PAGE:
Review: Exponential organizations

9781626814233-480x600Salim Ismail wrote, together with Yuri van Geest and Michael S. Malone, Exponential organizations – Why new organizations are ten times better, faster, and cheaper than yours (and what to do about it). These exponential organizations are able to show an exponential growth curve due to the integral application of communities, big data, smart algorithms and new, innovative technologies. The authors used research into hundreds of startups and interviews with CEO’s of the fast-growing companies (Airbnb, Netflix, Tesla, Waze, et cetera).

The book consists of two parts and an introduction. The first part explores the characteristics and implications of exponential organizations. The second part deals with the practical implementation and future vision of these organizations. You get tools to implement the exponential organization model in your own organization too.

Moore’s law will be known to many. Every eighteen months the price / performance of computing power doubles. And this has already been applicable for the last sixty years. However, this exponential doubling is much more common, but predicting a technology when it doubles is always dangerous. The Human Genome Project was set up in 1990 with the aim of completely unraveling a single human genome. According to various predictions, the project would take 15 years and cost $ 6 million. Every expert called the project a failure in 1997, pointing out that if only 1 percent were unraveled in 1997, it would take seven hundred years for the entire genome to be mapped. According to Ray Kurzweil, the 1% meant they were halfway. Double 1% seven times was 100%. The project was completed in 2001!

Almost by definition, exponential organizations (ExOs) all think big and this is reflected in the higher ambitious goal of the organization. The massive transformative purpose (MTP) statement is formulated for this purpose.

QRC (ExO EN, 191021) v1.0To download: QRC (ExO EN, 191021) v1.0

ExO’s are described by five external (SCALE) and five internal (IDEAS) elements. To classify as an ExO you need to have a Massive Transformation Purpose (MTP) and at least 3-4 of the ExO-elements. In the appendix you can find a questionnaire to calculate your own exponential score. SCALE- and IDEAS-elements are self-reinforcing and integrating.

The external elements (SCALE) to improve your performance are: Staff on demand, Community & Crowd, Algorithms, Leveraged assets, Engagement. ExOs scale up beyond the boundaries of their own organization by using or gaining access to people, assets and platforms to maximize flexibility, speed, agility and learning processes.

In addition, the controlling framework of the five internal elements (IDEAS) is described, which manages the abundant output of the external SCALE elements: Interfaces, Dashboards, Experimentation, Autonomy, Social.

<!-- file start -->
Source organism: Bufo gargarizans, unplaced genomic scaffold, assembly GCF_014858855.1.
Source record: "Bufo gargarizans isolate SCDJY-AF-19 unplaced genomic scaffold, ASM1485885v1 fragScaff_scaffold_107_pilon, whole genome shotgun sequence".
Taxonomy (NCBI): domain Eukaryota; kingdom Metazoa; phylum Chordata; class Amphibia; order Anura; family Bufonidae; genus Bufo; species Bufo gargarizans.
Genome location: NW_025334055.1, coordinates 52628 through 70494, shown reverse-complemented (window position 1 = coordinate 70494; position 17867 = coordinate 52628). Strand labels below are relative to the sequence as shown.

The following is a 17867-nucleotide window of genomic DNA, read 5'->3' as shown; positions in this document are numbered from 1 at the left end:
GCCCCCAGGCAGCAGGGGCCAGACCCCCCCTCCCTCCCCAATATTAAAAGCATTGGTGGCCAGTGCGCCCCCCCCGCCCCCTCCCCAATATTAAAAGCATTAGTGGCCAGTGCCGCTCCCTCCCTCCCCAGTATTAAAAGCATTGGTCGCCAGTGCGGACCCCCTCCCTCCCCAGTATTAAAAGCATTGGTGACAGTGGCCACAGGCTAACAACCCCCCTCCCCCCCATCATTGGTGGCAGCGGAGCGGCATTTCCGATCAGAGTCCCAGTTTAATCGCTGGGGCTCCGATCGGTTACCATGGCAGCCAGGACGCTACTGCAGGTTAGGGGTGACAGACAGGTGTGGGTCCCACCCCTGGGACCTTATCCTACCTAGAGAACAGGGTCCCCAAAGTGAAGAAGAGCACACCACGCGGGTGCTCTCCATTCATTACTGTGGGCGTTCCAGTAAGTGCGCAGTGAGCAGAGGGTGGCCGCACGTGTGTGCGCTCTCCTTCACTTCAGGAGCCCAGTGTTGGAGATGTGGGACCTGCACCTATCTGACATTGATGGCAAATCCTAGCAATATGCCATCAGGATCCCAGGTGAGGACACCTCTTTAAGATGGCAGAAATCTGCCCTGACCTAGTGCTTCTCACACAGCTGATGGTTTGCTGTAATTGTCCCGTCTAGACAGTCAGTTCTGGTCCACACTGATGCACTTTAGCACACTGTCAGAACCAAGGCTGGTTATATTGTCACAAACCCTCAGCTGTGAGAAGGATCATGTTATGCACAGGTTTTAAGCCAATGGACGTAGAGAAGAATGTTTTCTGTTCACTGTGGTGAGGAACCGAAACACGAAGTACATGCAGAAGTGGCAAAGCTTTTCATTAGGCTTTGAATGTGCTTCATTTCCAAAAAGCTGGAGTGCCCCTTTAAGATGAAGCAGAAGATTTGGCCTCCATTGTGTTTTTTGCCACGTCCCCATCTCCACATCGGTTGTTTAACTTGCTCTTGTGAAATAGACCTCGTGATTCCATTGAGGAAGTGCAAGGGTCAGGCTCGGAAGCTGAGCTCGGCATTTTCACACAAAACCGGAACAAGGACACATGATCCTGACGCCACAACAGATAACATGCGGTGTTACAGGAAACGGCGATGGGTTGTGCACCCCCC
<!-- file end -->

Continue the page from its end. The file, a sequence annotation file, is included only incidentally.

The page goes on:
In addition to the aforementioned characteristics, the authors have determined nine key dynamics at play for the ExO ecosystem:

  1. Information accelerates everything
  2. Drive to demonetization
  3. Disruption is the new norm
  4. Beware the “expert”
  5. Death to the five-year plan
  6. Smaller beats bigger
  7. Rent, don’t own
  8. Trust beats control, open beats closed
  9. Everything is measurable and anything is knowable.

In the second part the authors explain how to start an ExO by using examples and they offer a step-by-step plan:

  1. Select a massive transformative purpose (MTP)
  2. Join or create relevant MTP communities
  3. Compose a team
  4. Breakthrough idea
  5. Build a Business Model Canvas
  6. Find a business model
  7. Build the MVP
  8. Validate marketing and sales
  9. Implement SCALE and IDEAS
  10. Establish the culture
  11. Ask key questions periodically
  12. Building and maintaining a platform.

In addition to setting up, attention is also paid to how you can grow an organization in the mid-market company segment, exponentially. Through examples from TED, GitHub, Coyote Logistics, Studio Roosegaarde, GoPro and how they score on the ExO elements, you get a good overview of what is possible. Finally, a number of strategies are discussed with which large organizations can align themselves with ExO concepts while retaining their core activities transform leadership, partner with, invest in or acquire ExOs, disrupt and implement ExO lite internally.

By using examples from Bridgewater, Coca-Cola, Haier, Xiaomi, The Guardian, GE, Amazon, Zappos, Tangerine, and Google Ventures, among others, the authors explain how these strategies have been put into practice by showing their exponential score. The book concludes with a chapter on exponential executives including the CEO, CMO, CFO, CTO / CIO, Chief Data Officer (CDO), Chief Innovation Officer (CIO), COO, Chief Legal Officer (CLO), and the CHRO.

Conclusion. Is this era of agile transitions, a must read for senior management to understand that scaling of agile teams is not enough to survive in this twenty first century? The book offers a practical framework to experiment with one or more of the ExO elements.

To order: Exponential organizations

See my blog for the Dutch translation of this book.

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